The office of Sen. Conrad Burns R-Mont., another lawmaker named in the AP stories, said Tuesday he has no plans to return the $150,000 he got from Abramoff sources because he already has spent the money.

I’m sure Burns has more than $150,000 on hand; this is just bullshit.

Indeed, Open Secrets reports Burns has $3 million in the bank.

And, on the Democratic side, now that Dorgan has seen the light, will Harry Reid also do the right thing?

Ronnie Earle DOES have a lump of coal for Tom DeLay

It's a little bonus subpoena of the campaign contribution records of Bret Wilkes, the bagman of resigned-in-disgrace, about-to-be-sentenced, and playing-state’s-evidence California GOP Congressman Randy “Duke” Cunningham.

Here’s a complete list of Wilkes Corp/ADCS recipients, almost entirely Republicans; DeLay ranks No. 3.

In addition to the campaign contributions, DeLay was one of a number of Congressmen taking free rides on Wilkes’ time-shared private plane.

If you’ve followed much of this story, you may remember that Cunningham agreed to roll over for the feds as part of his plea. Now, of course, Earle’s case is state-level, but investigations like this often pursue parallel paths, with information, the need for information, and prosecutorial back-scratching coming to the fore.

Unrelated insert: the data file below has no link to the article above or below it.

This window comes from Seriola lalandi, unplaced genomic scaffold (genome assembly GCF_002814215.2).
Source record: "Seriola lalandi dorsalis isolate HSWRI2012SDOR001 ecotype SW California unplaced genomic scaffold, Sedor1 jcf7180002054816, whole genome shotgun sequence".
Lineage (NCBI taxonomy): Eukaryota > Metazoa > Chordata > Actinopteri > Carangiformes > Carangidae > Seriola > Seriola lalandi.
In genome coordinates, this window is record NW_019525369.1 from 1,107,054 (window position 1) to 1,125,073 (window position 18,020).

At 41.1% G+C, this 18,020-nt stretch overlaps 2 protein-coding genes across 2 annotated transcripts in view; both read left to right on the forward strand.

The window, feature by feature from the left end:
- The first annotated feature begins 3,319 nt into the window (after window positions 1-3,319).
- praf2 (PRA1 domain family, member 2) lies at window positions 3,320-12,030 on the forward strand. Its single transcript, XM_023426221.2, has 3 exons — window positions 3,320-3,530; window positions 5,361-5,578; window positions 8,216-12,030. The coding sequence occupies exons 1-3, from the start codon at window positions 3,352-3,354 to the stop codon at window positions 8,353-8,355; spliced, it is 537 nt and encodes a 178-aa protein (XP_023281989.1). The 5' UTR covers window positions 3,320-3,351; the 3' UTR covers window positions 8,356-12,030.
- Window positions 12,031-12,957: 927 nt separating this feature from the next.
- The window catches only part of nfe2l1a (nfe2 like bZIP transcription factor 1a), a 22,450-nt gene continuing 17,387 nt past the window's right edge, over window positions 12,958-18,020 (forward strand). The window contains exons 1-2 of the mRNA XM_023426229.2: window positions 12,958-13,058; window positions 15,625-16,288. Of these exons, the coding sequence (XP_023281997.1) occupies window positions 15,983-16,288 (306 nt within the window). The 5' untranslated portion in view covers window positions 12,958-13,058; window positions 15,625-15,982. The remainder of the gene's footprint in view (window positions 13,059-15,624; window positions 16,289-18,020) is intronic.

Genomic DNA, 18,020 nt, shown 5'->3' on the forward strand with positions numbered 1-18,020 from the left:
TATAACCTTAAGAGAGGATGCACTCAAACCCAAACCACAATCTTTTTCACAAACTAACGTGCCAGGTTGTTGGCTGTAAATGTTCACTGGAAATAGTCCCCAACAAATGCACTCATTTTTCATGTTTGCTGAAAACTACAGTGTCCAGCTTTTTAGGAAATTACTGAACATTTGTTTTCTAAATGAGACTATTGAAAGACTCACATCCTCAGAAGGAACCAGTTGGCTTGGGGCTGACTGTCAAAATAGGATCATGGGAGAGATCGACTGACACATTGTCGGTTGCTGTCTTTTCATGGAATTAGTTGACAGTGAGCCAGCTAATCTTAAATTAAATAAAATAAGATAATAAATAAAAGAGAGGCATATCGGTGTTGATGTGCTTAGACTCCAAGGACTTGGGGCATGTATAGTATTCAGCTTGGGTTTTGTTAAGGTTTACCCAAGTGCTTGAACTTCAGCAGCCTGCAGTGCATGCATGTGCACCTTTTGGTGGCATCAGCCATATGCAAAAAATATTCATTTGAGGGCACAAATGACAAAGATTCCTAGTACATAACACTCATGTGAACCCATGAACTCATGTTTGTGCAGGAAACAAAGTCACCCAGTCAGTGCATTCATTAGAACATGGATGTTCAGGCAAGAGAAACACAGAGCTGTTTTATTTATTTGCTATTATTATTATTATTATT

With Earle appealing the district court decision to throw out the conspiracy count against DeLay, we have a full month, surely, for more financial links between DeLay and various shady lobbyists to start popping up.

So, despite Denny Hastert’s plan to keep the House out of session until the end of January, to postpone a leadership vote as long as possible, this can be nothing but bad news for the Hammer.

Now, the next big question is — do the House GOP long knives finally start coming out? Perhaps not so fast.

Roy Blunt Jr., who might be expected to be most likely to shiv DeLay, got money both from Wilkes and the MZM PAC. A complete list shows MZM PAC recipients are almost all Republicans.

NB: This should show people like Josh Marshall and Kos diarists that I’m not ignorant, that I don’t appreciate the seriousness of some of these financial shakedowns and slush funds, and that, in cases where Republicans are just about entirely at fault, that I won’t hesitate to point that out.